mortgage

(redirected from Mortgage bond)
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Related to Mortgage bond: Collateral trust bonds, Assumed Bonds
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Synonyms for mortgage

to give or deposit as a pawn

Words related to mortgage

a conditional conveyance of property as security for the repayment of a loan

put up as security or collateral

Related Words

References in periodicals archive ?
The Federal Reserve announced it had selected the two banks to buy two vast collateralized debt obligations (CDOs), consisting of bundles of commercial mortgage bonds, which have a face value of $7.5 billion.
Since the value of homes and the associated mortgage bonds tend to move in the same direction, homeowners will not end up with negative equity in their homes.
Goldman Sachs (NYSE: GS) and Citigroup, Inc (NYSE: C) are planning for a commercial mortgage bond sale.
The introduction of the Euro has created a strong incentive for the development of mortgage bond markets in Europe.
The newly set up programme enables the central bank to conduct purchases on the primary and the secondary market, up to half of the nominal value of each Hungarian bank's aggregate holdings of forint-denominated mortgage bonds.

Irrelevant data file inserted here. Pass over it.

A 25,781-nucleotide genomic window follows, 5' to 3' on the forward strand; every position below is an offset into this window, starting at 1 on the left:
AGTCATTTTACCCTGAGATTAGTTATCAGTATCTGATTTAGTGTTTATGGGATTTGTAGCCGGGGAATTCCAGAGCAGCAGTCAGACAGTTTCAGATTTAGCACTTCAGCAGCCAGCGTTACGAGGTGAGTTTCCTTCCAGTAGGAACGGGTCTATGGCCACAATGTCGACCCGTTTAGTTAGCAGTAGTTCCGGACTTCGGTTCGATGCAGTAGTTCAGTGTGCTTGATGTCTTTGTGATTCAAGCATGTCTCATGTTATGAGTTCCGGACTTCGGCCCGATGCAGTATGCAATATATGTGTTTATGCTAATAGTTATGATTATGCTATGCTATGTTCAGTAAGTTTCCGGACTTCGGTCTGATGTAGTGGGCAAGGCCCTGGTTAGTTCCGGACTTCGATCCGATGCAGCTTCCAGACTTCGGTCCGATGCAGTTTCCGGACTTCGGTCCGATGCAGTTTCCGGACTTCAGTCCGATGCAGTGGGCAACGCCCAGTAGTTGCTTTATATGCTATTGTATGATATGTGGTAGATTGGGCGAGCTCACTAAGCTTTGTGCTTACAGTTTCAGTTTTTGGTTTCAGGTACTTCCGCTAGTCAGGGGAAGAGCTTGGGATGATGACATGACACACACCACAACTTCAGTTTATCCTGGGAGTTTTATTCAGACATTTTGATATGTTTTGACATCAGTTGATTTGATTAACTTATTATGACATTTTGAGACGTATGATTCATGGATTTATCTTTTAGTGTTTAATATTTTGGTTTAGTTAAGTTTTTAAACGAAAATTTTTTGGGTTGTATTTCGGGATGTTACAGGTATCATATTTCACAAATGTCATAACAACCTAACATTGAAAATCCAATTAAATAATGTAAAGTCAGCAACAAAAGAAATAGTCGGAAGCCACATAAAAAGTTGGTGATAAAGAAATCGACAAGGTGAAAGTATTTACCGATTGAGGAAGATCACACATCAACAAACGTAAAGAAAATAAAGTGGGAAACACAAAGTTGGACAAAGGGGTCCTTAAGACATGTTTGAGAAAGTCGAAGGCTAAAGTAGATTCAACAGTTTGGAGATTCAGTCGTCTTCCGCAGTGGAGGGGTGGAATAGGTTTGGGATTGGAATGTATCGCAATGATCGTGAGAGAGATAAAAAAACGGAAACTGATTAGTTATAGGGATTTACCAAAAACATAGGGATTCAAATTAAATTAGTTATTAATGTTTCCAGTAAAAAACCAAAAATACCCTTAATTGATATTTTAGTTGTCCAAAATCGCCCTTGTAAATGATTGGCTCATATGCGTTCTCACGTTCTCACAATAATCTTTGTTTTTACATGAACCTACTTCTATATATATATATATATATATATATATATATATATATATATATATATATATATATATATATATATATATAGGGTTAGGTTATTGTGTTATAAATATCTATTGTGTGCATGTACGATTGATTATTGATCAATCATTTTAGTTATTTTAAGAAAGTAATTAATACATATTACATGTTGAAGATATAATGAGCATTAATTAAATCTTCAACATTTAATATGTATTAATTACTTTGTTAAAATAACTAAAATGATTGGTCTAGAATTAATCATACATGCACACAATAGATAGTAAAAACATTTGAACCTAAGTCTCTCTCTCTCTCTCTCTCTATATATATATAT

As rates increase, the projected average lives of mortgage bonds and loan-servicing contracts extend -- as estimated refinancing drops -- leaving investors with portfolios of longer than projected duration.
Contrary to Germany, France had no history in mortgage bonds. Therefore, the mortgage bond dominance observed in Germany is much more balanced in France.
The mortgage bond purchase programme encourages banks to issue covered bonds with tenors of at least three years, which would extend the banks liability maturity profile and improve match-funding of mortgage assets.
The central bank of Hungary has announced that it would suspend mortgage bond purchases.
Argentaria's mortgage bond was launched at the start of 1999.
The DSTI requirements supplement the National Bank of Hungary's mortgage bond purchase programme, initiated in early 2018 to encourage Hungarian mortgage lenders to lengthen their liability profile and reduce interest risks on the funding side (see Fitch: Hungary's Mortgage Bond Purchases to Boost Covered Bonds).
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